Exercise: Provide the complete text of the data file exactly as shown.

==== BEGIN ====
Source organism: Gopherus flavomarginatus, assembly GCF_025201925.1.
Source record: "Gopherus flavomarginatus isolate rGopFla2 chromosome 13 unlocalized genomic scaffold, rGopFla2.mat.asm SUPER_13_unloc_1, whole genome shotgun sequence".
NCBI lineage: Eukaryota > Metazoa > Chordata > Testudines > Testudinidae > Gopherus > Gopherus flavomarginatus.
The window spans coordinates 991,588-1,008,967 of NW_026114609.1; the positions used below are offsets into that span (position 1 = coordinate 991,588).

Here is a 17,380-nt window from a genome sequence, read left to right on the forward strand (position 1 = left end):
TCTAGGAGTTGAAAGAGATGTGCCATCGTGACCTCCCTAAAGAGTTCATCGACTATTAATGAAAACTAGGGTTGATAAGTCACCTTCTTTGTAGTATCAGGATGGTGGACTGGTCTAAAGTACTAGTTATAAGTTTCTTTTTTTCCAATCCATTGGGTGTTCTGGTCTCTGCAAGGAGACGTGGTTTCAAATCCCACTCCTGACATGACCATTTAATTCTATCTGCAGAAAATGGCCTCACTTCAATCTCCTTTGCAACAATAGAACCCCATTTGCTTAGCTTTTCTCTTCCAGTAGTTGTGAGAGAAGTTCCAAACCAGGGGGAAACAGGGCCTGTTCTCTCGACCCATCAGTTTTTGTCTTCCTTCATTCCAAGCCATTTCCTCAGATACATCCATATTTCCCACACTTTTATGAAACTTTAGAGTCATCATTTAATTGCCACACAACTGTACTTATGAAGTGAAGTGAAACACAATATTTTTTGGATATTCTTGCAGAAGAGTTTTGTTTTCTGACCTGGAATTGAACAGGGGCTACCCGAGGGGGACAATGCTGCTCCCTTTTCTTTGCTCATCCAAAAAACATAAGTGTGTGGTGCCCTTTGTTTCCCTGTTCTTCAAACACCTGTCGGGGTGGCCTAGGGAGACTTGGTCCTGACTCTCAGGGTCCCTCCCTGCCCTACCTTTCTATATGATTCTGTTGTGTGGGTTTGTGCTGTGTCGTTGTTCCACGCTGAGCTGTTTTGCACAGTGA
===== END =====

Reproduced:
Source organism: Gopherus flavomarginatus, assembly GCF_025201925.1.
Source record: "Gopherus flavomarginatus isolate rGopFla2 chromosome 13 unlocalized genomic scaffold, rGopFla2.mat.asm SUPER_13_unloc_1, whole genome shotgun sequence".
NCBI lineage: Eukaryota > Metazoa > Chordata > Testudines > Testudinidae > Gopherus > Gopherus flavomarginatus.
The window spans coordinates 991,588-1,008,967 of NW_026114609.1; the positions used below are offsets into that span (position 1 = coordinate 991,588).

Here is a 17,380-nt window from a genome sequence, read left to right on the forward strand (position 1 = left end):
TCTAGGAGTTGAAAGAGATGTGCCATCGTGACCTCCCTAAAGAGTTCATCGACTATTAATGAAAACTAGGGTTGATAAGTCACCTTCTTTGTAGTATCAGGATGGTGGACTGGTCTAAAGTACTAGTTATAAGTTTCTTTTTTTCCAATCCATTGGGTGTTCTGGTCTCTGCAAGGAGACGTGGTTTCAAATCCCACTCCTGACATGACCATTTAATTCTATCTGCAGAAAATGGCCTCACTTCAATCTCCTTTGCAACAATAGAACCCCATTTGCTTAGCTTTTCTCTTCCAGTAGTTGTGAGAGAAGTTCCAAACCAGGGGGAAACAGGGCCTGTTCTCTCGACCCATCAGTTTTTGTCTTCCTTCATTCCAAGCCATTTCCTCAGATACATCCATATTTCCCACACTTTTATGAAACTTTAGAGTCATCATTTAATTGCCACACAACTGTACTTATGAAGTGAAGTGAAACACAATATTTTTTGGATATTCTTGCAGAAGAGTTTTGTTTTCTGACCTGGAATTGAACAGGGGCTACCCGAGGGGGACAATGCTGCTCCCTTTTCTTTGCTCATCCAAAAAACATAAGTGTGTGGTGCCCTTTGTTTCCCTGTTCTTCAAACACCTGTCGGGGTGGCCTAGGGAGACTTGGTCCTGACTCTCAGGGTCCCTCCCTGCCCTACCTTTCTATATGATTCTGTTGTGTGGGTTTGTGCTGTGTCGTTGTTCCACGCTGAGCTGTTTTGCACAGTGA